BUT LABS ARE PRETTY STERILE. In the late 1960s and early 1970s, I just kind of decided (chemistry) wasn’t as much fun as what my roommates were doing who were in biology and geology. They were getting out and stomping around outside. I was sitting cooped up in a lab — which, labs are fun, but not all of the time. You need something else. So I took an entomology seminar course and I really enjoyed it. I got into the chemistry of pheromones — the chemistry of communication. I worked on chemical defenses: throwing acids and noxious substances at adversaries and things trying to do you harm. And I went to my professor and asked, “Is there any hope for a washed-up chemist to go into entomology?” “Yes!” he said.
That encouraged me and I went to Georgia, and that is pretty much where the book starts. I was out in the field and, yes, I was getting stung. It comes with the territory. After a wonderful day in the field, you don’t let a sting or two sour the really fun time you had.
ALL STINGS ARE NOT EQUAL. As I said, when I was younger we would go kick an ant mound, you know, we’d harass them. I got stung (in the field) and thought, ‘Whoa! This is not the ant I know!’ This was chemistry coming into real life. My poor wife got stung not as many times as I did, but we both got stung. We went on to do a comparative biochemistry study to determine, “How unusual are these venoms? Are they really novel, or are venoms all similar?” We embarked on an adventure that has taken me some 30 years. And yes, these (stings) are absolutely unique.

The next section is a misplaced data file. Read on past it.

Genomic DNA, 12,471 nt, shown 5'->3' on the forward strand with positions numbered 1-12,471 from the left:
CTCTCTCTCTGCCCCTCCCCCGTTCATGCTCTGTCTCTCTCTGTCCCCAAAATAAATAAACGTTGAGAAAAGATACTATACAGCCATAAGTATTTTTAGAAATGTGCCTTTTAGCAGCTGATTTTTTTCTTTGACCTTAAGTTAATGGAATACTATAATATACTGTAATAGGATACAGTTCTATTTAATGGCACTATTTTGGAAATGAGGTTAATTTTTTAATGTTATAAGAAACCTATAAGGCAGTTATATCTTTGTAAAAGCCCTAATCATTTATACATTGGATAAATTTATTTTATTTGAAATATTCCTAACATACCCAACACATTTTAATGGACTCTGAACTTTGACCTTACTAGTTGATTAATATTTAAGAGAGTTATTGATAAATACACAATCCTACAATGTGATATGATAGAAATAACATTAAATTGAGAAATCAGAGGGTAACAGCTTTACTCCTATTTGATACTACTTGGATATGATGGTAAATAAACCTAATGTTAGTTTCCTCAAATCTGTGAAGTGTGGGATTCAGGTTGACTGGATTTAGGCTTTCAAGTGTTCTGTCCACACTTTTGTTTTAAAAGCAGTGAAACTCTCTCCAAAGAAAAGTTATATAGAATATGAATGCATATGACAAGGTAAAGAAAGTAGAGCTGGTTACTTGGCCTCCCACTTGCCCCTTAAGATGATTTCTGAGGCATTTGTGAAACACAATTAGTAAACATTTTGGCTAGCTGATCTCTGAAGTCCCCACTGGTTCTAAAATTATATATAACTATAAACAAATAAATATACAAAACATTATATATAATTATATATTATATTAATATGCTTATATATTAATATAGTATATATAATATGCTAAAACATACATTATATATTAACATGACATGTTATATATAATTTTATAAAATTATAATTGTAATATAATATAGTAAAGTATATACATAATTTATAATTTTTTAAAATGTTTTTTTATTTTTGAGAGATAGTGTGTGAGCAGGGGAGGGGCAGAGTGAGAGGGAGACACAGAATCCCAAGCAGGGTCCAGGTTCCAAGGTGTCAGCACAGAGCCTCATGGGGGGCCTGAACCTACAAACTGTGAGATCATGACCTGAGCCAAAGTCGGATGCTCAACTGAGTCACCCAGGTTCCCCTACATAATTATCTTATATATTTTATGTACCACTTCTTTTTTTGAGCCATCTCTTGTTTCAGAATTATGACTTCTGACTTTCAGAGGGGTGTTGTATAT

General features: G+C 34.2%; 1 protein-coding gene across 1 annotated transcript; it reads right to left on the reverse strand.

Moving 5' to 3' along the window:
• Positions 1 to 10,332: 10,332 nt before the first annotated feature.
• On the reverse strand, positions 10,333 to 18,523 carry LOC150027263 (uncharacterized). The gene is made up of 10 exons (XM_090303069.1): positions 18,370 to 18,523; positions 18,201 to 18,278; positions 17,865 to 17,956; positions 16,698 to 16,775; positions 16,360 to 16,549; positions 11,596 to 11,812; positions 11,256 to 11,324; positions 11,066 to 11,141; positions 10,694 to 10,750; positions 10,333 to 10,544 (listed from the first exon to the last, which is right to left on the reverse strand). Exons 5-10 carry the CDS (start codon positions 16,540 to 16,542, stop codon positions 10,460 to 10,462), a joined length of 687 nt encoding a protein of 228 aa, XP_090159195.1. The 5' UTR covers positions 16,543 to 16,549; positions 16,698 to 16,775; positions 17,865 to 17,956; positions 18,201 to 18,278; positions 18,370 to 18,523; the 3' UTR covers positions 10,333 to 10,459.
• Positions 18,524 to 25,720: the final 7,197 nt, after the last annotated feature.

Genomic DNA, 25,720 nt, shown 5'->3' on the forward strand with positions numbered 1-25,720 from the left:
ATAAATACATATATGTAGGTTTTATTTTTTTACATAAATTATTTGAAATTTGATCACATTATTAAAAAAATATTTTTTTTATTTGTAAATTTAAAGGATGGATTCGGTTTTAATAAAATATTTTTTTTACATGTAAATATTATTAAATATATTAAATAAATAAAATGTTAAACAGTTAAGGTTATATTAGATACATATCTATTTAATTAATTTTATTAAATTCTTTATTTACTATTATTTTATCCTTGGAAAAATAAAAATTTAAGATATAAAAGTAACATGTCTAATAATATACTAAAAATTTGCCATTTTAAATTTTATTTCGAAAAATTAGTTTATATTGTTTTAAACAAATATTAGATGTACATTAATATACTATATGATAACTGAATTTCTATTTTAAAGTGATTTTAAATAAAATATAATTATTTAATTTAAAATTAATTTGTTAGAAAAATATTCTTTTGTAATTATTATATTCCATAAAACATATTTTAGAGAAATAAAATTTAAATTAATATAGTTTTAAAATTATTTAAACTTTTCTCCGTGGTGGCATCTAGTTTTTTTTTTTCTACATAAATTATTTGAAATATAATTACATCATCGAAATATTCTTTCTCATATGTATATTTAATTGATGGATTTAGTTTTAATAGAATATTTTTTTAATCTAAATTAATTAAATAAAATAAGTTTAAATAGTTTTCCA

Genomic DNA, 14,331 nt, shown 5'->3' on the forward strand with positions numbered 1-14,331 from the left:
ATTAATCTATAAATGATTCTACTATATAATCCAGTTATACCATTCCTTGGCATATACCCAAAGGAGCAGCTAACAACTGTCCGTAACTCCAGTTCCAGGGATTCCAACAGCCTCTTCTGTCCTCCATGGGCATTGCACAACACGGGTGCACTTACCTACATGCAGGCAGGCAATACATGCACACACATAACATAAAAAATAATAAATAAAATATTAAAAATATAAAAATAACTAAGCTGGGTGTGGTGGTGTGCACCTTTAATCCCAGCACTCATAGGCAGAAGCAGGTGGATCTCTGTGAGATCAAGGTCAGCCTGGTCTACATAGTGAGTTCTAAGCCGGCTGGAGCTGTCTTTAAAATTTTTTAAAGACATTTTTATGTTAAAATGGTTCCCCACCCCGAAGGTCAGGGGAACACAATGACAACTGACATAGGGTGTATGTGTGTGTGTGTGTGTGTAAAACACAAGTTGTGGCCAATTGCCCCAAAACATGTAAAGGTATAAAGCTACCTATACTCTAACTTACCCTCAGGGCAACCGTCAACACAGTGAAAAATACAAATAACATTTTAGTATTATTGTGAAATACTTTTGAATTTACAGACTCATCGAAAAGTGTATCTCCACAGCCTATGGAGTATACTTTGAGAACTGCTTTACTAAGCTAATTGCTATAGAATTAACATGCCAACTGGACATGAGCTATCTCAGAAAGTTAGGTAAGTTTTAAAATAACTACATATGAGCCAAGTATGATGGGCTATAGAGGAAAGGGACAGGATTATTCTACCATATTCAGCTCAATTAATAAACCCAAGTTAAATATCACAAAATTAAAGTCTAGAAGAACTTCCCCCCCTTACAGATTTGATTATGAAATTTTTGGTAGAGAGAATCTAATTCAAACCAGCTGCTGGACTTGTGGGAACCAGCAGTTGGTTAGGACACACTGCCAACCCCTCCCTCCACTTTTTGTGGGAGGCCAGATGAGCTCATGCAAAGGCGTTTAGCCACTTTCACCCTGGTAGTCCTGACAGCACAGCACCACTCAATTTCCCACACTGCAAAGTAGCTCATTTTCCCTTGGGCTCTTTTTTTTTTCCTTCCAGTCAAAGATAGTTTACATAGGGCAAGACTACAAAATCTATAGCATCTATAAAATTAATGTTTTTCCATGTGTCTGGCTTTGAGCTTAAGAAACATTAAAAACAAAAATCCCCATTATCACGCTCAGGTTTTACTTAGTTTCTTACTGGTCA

PURSUING VENOM. To do one venom test, we had to dissect 3,000 to 5,000 harvester ants (it takes 2½ to 3 minutes to do each one), which are the most toxic. There are about 50 different species of harvester ants, but we found the most toxic one, which fortuitously happened to be an hour and 15 minutes from where I lived in Tucson. My wife dissected about 5,000 ants to get enough venom. The test was to determine how resistive is the famous horned lizards. They are 1,200 times more resistant than mammals, and venom just doesn’t do anything to them. We wanted to know how they were doing this, and it took a lot of venom to figure that out. It turns out, there was a blood factor, which we haven’t identified, that seems to neutralize (the venom).
THIS WAS ALL SIDE WORK. My paycheck came from doing honeybee research — the physiology and nutrition of honeybees. They were in feed lots where there weren’t enough flowers for them to survive on their own, and my job was to make feedlot food for these honeybees. I was working on killer bees, which I thought was more fun. They, of course, sting. I developed some control system for them and did analysis of basic venom chemistry and a lot of public relations to help people realize these things aren’t as bad as people say. So, don’t shut down the whole honeybee industry because you are afraid of one killer bee. We need bees, and killer bees are a just a little more feisty than regular bees.
I was getting paid for that, and all of my “venom work” was on weekends and nights. I did get some small grants and had some students helping once in a while. That’s why it took more than three decades.